Degumming is necessary to remove the gums contained in the raw ramie fibre. The presence of gums makes the fibre stiff and brittle, and they must be removed before the fibre can be combed and spun into fine yarns. In areas where processing is manual, this may be done by repeated soaking, scraping, washing and sun-drying. Other methods include treatment with soap solution, lime or chemicals. Many chemical degumming methods have been developed, but they are usually kept secret by the textile mills using them. Usually they contain the same basic steps: boiling in an aqueous alkaline solution; washing with water; bleaching with an oxidizing agent; washing with water; and oiling with a sulphonated hydrocarbon. If carried out incorrectly, degumming can reduce the strength of ramie fibre and increase its brittleness. The chemical degumming process produces polluting effluents. Combined microbial and chemical degumming processes have been proposed to reduce the use of chemicals and energy, and to improve the resulting fibre quality, but they have not yet been applied on industrial scale.

In industrialized regions, ramie is commonly spun on machinery developed for silk, wool or cotton. The results are often less satisfactory, however. When a short-fibre spinning system like the one used for cotton is used, ramie fibre has to be cut short (‘stapling’).

Genetic resources

The Institute of Bast Fiber Crops of the Chinese Academy of Agricultural Sciences (CAAS) in Yuanjiang, China, has a collection of about 1300 ramie accessions, and characterizes and evaluates botanical and agronomical characters, fibre yield, quality and stress resistance. More than 1000 accessions have been planted in the field in Yuanjiang to create the ‘National Ramie Germplasm Field Genebank’. Germplasm collections are also available at the Instituto Agronômico de Campinas (IAC), São Paulo, Brazil and the Institute of Plant Breeding of the University of the Philippines Los Baños.


Ramie is a clonal crop, so the breeding methods applied are similar to sugar cane or potato. Seedlings are mostly very inferior in quality and to obtain improved cultivars initial recombination crossing has to be followed by a long programme of clonal selection. Selection work on ramie has been carried out in various countries, including the Philippines and Indonesia. In China, the Institute of Bast Fibre Crops has selected and distributed more than 30 elite accessions. In India 5 cultivars were selected on the basis of yield, gum content, fertilizer response and resistance to stress, and the most popular of these (‘R 67–34’) has been released. Important considerations in ramie selection are: adaptation to ecological conditions, decortication characteristics, leafing and branching characteristics, resistance to diseases and pests, tendency to lodge and fibre characteristics (uniformity, strength, fineness and colour).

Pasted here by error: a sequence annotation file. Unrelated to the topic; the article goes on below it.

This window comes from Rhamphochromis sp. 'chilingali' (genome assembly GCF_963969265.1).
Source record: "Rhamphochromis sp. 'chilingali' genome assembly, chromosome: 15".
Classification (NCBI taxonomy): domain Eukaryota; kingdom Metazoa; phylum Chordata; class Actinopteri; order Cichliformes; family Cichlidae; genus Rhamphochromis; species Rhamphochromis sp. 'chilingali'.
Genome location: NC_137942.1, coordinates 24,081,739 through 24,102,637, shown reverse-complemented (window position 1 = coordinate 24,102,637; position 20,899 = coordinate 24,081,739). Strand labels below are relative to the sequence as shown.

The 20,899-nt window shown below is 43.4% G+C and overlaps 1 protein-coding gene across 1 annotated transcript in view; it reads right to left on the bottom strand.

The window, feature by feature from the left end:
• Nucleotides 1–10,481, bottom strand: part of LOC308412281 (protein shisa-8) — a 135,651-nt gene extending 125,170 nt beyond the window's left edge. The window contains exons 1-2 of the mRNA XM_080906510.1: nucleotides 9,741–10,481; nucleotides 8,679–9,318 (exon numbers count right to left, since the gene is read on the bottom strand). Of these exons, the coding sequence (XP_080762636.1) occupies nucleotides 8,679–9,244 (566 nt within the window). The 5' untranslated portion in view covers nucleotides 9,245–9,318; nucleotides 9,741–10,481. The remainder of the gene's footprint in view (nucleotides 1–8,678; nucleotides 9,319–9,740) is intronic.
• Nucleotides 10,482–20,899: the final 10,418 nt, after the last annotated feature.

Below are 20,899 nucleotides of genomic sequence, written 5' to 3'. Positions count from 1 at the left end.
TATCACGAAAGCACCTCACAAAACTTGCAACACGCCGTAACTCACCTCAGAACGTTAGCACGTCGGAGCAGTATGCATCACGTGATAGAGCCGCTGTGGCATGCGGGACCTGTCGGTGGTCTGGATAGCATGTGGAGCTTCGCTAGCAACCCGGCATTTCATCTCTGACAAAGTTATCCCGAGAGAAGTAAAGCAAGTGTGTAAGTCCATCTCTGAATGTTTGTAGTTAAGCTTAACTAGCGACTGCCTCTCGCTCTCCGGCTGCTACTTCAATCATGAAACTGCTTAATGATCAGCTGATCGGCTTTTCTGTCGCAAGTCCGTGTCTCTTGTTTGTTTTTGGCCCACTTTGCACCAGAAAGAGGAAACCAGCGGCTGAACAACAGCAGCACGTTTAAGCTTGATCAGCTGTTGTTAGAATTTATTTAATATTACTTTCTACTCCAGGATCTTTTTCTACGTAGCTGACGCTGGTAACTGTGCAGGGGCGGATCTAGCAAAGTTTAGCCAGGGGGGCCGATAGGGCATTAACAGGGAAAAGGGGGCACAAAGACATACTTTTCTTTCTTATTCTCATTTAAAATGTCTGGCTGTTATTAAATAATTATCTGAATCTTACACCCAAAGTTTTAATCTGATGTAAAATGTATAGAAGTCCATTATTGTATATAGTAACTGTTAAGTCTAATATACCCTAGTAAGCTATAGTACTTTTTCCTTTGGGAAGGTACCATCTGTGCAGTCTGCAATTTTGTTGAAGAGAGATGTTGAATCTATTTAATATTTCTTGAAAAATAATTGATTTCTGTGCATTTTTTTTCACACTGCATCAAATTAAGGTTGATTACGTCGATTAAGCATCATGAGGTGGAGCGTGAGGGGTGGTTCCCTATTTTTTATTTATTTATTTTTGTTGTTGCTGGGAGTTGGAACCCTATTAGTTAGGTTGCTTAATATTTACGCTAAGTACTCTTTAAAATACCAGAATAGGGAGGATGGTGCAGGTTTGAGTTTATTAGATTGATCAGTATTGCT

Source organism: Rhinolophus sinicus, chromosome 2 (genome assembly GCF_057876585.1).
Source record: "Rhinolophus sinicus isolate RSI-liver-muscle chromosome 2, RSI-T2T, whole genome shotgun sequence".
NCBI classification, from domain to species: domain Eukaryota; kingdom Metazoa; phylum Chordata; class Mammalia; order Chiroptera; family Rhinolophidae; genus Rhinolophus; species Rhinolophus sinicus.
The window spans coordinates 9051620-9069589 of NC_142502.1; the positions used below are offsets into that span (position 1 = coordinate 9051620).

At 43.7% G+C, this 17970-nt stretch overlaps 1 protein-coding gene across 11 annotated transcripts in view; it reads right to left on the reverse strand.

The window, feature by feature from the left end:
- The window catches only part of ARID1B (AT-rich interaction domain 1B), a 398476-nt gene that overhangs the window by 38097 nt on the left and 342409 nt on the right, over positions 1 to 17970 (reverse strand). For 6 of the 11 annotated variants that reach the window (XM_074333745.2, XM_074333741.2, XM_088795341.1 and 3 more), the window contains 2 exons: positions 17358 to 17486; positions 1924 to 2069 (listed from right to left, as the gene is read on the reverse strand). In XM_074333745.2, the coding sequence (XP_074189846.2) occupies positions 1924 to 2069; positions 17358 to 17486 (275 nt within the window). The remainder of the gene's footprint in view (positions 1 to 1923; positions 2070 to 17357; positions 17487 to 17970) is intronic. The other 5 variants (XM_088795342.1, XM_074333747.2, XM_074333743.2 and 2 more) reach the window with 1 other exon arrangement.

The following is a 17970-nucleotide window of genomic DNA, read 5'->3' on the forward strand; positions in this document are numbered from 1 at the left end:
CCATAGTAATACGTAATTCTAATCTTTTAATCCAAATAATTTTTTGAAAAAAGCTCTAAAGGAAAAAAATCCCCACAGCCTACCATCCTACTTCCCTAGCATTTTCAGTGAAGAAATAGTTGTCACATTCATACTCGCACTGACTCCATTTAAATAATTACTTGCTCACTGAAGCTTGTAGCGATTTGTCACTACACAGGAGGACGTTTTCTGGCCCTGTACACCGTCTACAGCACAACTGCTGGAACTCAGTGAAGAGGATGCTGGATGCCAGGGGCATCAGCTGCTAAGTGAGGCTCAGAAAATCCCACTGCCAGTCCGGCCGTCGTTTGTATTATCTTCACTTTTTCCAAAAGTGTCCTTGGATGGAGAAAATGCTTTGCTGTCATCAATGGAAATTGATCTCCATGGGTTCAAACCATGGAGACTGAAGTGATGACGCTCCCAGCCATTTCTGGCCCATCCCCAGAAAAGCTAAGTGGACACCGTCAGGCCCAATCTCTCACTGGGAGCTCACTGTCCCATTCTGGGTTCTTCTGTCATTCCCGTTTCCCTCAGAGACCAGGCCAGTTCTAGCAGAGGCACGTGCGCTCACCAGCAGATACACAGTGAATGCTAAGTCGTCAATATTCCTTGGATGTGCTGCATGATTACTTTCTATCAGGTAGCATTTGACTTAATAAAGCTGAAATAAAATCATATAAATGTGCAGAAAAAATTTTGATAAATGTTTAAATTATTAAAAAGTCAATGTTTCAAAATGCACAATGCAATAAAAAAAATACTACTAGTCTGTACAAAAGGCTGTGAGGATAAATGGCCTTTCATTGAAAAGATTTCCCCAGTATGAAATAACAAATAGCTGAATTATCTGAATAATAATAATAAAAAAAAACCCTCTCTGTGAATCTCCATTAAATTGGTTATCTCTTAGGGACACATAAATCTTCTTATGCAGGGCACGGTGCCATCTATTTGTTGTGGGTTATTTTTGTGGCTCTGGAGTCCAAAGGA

In Brazil a protocol has been developed for the genetic modification of ramie and experiments are being carried out to improve the amino acid composition and thus the fodder value of ramie through genetic modification. In China genetic transformation of ramie plants has been achieved by Agrobacterium-mediated methods.


Because of the difficulties and costs involved in the production and processing of ramie, it is unlikely that the crop will become a major trade commodity and challenge the established major natural and synthetic fibres. However, the excellent properties of its fibre and the wide range of possible uses make ramie a promising cash crop for the local market in many tropical and subtropical countries. The development of new technologies such as decorticating and stripping machines and degumming processes suitable for medium- and small-scale operations, may improve the chances of ramie becoming more important as a fibre crop. The medicinal properties of Boehmeria nivea seem to justify more research.

Major references

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Other references

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  • Wang, B., Peng, D.-X., Sun Z.-X., Zhang, N. & Xing, X.-L., 2007. Regeneration of transgenic ramie plants expressing green fluorescent protein mediated by Agrobacterium tumefaciens. Acta Agronomica Sinica 33(10): 1606–1610.
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Sources of illustration

  • Escobin, R.P., 2003. Boehmeria nivea (L.) Gaudich. In: Brink, M. & Escobin, R.P. (Editors). Plant Resources of South-East Asia No 17. Fibre plants. Backhuys Publishers, Leiden, Netherlands. pp. 86–91.


  • M. Brink, PROTA Network Office Europe, Wageningen University, P.O. Box 341, 6700 AH Wageningen, Netherlands

Correct citation of this article

Brink, M., 2011. Boehmeria nivea (L.) Gaudich. [Internet] Record from PROTA4U. Brink, M. & Achigan-Dako, E.G. (Editors). PROTA (Plant Resources of Tropical Africa / Ressources végétales de l’Afrique tropicale), Wageningen, Netherlands. <>.

Accessed 11 June 2023.